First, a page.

I am using eigenfact to extract the eigenvectors corresponding to the 1000 largest eigenvalues from a symmetric matrix.

```
V = eigfact(Symmetric(M))[:vectors][,1:1000]
V = [:,end:-1:1] #sorts V such that V[:,1] is the eigenvector corresponding to the largest eigenvalue
```

For some reason, after the 5th eigenvector corresponding to the 5th largest eigenvalue, the precision of the values in the eigenvectors drops dramatically. E.g., 0.2 (what I get in R using `eigen(M, symmetric=TRUE)`

) vs 0.02 (what I get in Julia). However, the precision in eigenvectors 1 through 5 is excellent.

How do you measure your precision? Beware that eigenvectors are only defined up to sign (or phase if hermitian), and that it only makes sense to compare them if the eigenvalues are well separated (e.g. In case of multiplicity any choice of orthogonal basis for the invariant subspace is valid)

It’s hard to say what the problem might be without access to your matrix M. What is its size, and how was it formed?

Also, it would be good to make a direct check of how precisely the eigenvalue and eigenvector satisfy Av = lambda v, say by computing norm(A v - lambda v)/norm(lambda v).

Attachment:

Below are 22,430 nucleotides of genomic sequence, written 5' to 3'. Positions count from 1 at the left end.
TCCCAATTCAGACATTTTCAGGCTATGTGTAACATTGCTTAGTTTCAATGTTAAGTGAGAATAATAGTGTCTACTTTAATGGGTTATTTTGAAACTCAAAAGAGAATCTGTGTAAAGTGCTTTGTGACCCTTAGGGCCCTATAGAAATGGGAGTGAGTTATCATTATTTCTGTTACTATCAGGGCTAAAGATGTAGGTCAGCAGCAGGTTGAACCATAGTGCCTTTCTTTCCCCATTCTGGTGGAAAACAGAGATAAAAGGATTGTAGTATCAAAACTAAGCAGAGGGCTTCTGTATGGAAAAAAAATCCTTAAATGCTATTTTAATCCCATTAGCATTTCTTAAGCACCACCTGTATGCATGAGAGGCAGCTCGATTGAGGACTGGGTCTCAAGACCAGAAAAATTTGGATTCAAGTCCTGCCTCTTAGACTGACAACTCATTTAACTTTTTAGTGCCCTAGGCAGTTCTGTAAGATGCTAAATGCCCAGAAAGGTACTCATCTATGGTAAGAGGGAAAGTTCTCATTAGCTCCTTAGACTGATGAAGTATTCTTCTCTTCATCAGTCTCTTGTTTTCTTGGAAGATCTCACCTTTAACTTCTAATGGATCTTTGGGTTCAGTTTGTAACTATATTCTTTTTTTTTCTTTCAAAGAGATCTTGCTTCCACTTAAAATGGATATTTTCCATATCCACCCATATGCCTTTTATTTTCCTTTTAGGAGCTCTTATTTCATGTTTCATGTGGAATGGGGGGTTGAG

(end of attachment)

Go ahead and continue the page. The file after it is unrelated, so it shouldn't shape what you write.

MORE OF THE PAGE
I’m comparing it to the results I get in R, where the result of an algorithm depends on the values of the eigenvectors. There are no errors downstream of the eigenvectors in the Julia code because I can manually set the parameters in Julia from R to get the same results in Julia. Maybe precision was the wrong term since both Julia and R use the same LAPACK library. I understand that signs can be different, which they are for some eigenvectors 1 through 5. I’ll try to create a reproducible example, but it will require IO between Julia and R.

Maybe I’m misunderstanding you, but I’d caution against thinking of the eigenvalues from R as right and differences from R as errors. Numerical algorithms in finite precision are sensitive to the condition number and non-normality of matrices. Your matrix might be so non-normal that the fifth eigenvalue cannot be computed to any digits of accuracy, in which case R and Julia give equally good answers. That’s why I suggested doing a direct check of norm(A v - lambda v)/norm(lambda v). If that comes out as 1e-16 for R but closer to 1 for Julia, then Julia has a problem for sure.

Julia and R both call Lapack, but are they calling the same Lapack function here?

2 Likes

If it is difficult to provide a reproducible example, you could start by providing the 10 largest eigenvalues as well as the diff of them.

For the record, norm(A v - lambda v)/norm(lambda v) results show that Julia has much better precision. My mistake actually was downstream where I didn’t perform elementwise division (/ vs ./) right after the eigenvector step. The step afterward was an optimization step, so I just took the optimum value from R to check the Julia code and when I went back for a more thorough debugging, the different eigenvectors caught my attention before the optimization step. My apologies.

2 Likes